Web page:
As an emergency trauma nurse, 28-year-old Vanessa Yore said she sees death every day.
She cares for patients injured by intoxicated drivers, as well as impaired drivers themselves. Sometimes, she said, she’s the one who draws the blood that will be used to measure their alcohol levels and be presented as evidence in court.
She does this work every day, despite the fact that she said an impaired driver was responsible for the death of her father just over two years ago.
In court Friday, during the sentencing of that man, Yore recounted the day she got the call that her father and his girlfriend were killed in a crash that authorities say was caused by a driver who had been previously arrested for drug-related crimes and served two prison stints.
“I am a person that believes in second chances. I believe that people make mistakes,” Yore said. “But this man — the man who killed my father — has had second, third and fourth chances and has demonstrated no learning or improvement.”
Cory Corrado, 33, was sentenced to 45 years in prison for the 2021 deaths of Janine Dorsey, 50, and Peter Yore, 58. Corrado pleaded guilty to two counts of vehicular homicide and two counts of DUI manslaughter in January, on the condition that the judge would not sentence him to more than 50 years. Corrado’s defense attorneys asked for a 15-year sentence for their client, a departure from the 30 years recommended under sentencing guidelines.
On May 12, 2021, Corrado weaved in and out of traffic while driving a Chrysler PT Cruiser westbound on Keystone Road in East Lake, according to an arrest report. Later, investigators would determine he had high levels of meth in his system, along with other drugs.
Nearing Meadows Drive, Corrado tried to pass other vehicles in a no-passing zone, the report said. A driver heading east on Keystone swerved his Ford Escape to try to avoid a head-on collision with Corrado’s car. But the Chrysler struck the back of the Ford, causing it to roll over and careen onto the Pinellas Trail, where it hit Dorsey and Yore, who were biking.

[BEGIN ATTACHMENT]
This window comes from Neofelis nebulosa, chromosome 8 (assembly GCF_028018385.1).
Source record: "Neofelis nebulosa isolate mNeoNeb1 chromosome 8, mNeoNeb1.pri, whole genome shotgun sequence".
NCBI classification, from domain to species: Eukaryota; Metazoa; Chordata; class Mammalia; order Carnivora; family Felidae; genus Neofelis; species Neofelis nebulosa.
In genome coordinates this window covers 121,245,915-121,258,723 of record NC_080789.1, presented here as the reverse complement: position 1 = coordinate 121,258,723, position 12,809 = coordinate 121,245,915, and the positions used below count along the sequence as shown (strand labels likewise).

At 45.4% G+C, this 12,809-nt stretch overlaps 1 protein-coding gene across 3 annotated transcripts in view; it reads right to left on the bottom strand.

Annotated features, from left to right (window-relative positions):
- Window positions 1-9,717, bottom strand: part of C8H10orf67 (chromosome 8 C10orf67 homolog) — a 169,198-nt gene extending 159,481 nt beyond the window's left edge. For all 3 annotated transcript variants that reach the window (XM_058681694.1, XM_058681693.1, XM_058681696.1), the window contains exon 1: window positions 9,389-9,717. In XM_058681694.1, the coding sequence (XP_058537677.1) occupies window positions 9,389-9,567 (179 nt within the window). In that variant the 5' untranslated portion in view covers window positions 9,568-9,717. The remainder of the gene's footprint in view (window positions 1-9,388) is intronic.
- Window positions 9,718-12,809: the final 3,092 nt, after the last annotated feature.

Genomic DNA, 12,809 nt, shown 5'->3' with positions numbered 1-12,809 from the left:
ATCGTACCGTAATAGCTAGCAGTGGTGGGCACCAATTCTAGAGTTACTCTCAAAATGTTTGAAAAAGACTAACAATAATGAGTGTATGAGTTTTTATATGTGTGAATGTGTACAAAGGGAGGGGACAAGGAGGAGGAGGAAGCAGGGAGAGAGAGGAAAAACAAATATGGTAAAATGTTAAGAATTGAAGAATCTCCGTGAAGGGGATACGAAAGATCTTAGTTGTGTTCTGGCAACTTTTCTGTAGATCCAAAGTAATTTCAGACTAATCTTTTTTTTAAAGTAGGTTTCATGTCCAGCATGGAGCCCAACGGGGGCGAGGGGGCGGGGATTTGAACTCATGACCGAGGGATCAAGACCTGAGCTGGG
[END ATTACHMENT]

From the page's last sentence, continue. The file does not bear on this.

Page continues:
During the sentencing hearing, Corrado became emotional as he took the witness stand and apologized to Yore’s and Dorsey’s families.
“I’m truly sorry for what I’ve done — truly,” he said. “And I know that me sitting here telling you means nothing, but, I mean, I’m sorry.”
His mother, Tracy Cartwright, also took the stand to share her son’s story. She sobbed for much of the hearing.
Corrado’s defense attorneys painted a picture of a troubled young man who had been diagnosed with bipolar disorder and began getting into trouble after his parents got divorced. He started using marijuana at age 10 and opiates at age 13, defense witnesses testified. And he had a cyst in his brain that needed treatment he would not be able to get in prison, his attorneys said.
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Yore’s family members recounted a man who loved to spend time outdoors and opened his own medical supply business at 19 and sold it at age 35, later becoming a real estate investor. Dorsey’s family recalled a woman dedicated to her community who volunteered and even helped capture Ybor City chickens so they would be safe during a hurricane. One of Dorsey’s daughters, 24-year-old Kelly Dorsey, reflected on all the milestones she would not get to share with her mother — her graduation from medical school, her wedding and the birth of her children.
Yore and Dorsey loved to bike on a yellow tandem they called the Pineapple Express. Dorsey was a former Tampa Tribune staff member.
Yore and Dorsey’s family members asked Corrado to repent for his crime. Many of them said they forgave him, drawing upon their Christian faith.
After the hearing, family members told the Tampa Bay Times they felt the judge had given Corrado a fair sentence. They knew it would never bring back their loved ones.
But Peter Yore’s daughter, Vanessa, said as she looked at Janine Dorsey’s daughter, Kelly, the two girls knew their parents would be proud of them.